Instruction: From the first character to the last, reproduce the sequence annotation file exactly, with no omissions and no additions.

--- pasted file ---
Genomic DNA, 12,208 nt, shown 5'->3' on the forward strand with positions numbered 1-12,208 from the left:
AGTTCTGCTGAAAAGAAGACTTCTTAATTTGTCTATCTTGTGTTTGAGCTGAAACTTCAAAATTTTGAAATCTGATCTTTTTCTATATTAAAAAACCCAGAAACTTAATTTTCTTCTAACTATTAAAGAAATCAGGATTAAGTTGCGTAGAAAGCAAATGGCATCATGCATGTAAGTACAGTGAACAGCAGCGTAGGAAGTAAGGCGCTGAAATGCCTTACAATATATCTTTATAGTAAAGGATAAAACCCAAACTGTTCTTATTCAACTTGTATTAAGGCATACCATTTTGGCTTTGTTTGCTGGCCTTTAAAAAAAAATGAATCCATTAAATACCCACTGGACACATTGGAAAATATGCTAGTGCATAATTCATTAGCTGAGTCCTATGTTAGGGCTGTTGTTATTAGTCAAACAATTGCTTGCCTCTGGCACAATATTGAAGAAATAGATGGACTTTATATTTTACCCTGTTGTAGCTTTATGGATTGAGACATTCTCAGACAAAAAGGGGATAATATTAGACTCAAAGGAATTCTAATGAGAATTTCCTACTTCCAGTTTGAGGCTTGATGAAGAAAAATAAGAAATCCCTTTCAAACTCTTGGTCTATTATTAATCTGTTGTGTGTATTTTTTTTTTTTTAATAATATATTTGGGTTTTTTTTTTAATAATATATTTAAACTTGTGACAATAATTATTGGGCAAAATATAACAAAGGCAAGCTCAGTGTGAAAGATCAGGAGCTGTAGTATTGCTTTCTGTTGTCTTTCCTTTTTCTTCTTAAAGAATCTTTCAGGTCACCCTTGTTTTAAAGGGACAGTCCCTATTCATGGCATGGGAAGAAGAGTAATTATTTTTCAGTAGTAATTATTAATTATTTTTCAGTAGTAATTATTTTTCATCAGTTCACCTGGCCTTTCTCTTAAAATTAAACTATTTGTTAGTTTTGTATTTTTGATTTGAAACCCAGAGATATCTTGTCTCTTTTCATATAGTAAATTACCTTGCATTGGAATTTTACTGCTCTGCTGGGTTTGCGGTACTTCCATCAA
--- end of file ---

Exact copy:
Genomic DNA, 12,208 nt, shown 5'->3' on the forward strand with positions numbered 1-12,208 from the left:
AGTTCTGCTGAAAAGAAGACTTCTTAATTTGTCTATCTTGTGTTTGAGCTGAAACTTCAAAATTTTGAAATCTGATCTTTTTCTATATTAAAAAACCCAGAAACTTAATTTTCTTCTAACTATTAAAGAAATCAGGATTAAGTTGCGTAGAAAGCAAATGGCATCATGCATGTAAGTACAGTGAACAGCAGCGTAGGAAGTAAGGCGCTGAAATGCCTTACAATATATCTTTATAGTAAAGGATAAAACCCAAACTGTTCTTATTCAACTTGTATTAAGGCATACCATTTTGGCTTTGTTTGCTGGCCTTTAAAAAAAAATGAATCCATTAAATACCCACTGGACACATTGGAAAATATGCTAGTGCATAATTCATTAGCTGAGTCCTATGTTAGGGCTGTTGTTATTAGTCAAACAATTGCTTGCCTCTGGCACAATATTGAAGAAATAGATGGACTTTATATTTTACCCTGTTGTAGCTTTATGGATTGAGACATTCTCAGACAAAAAGGGGATAATATTAGACTCAAAGGAATTCTAATGAGAATTTCCTACTTCCAGTTTGAGGCTTGATGAAGAAAAATAAGAAATCCCTTTCAAACTCTTGGTCTATTATTAATCTGTTGTGTGTATTTTTTTTTTTTTAATAATATATTTGGGTTTTTTTTTTAATAATATATTTAAACTTGTGACAATAATTATTGGGCAAAATATAACAAAGGCAAGCTCAGTGTGAAAGATCAGGAGCTGTAGTATTGCTTTCTGTTGTCTTTCCTTTTTCTTCTTAAAGAATCTTTCAGGTCACCCTTGTTTTAAAGGGACAGTCCCTATTCATGGCATGGGAAGAAGAGTAATTATTTTTCAGTAGTAATTATTAATTATTTTTCAGTAGTAATTATTTTTCATCAGTTCACCTGGCCTTTCTCTTAAAATTAAACTATTTGTTAGTTTTGTATTTTTGATTTGAAACCCAGAGATATCTTGTCTCTTTTCATATAGTAAATTACCTTGCATTGGAATTTTACTGCTCTGCTGGGTTTGCGGTACTTCCATCAA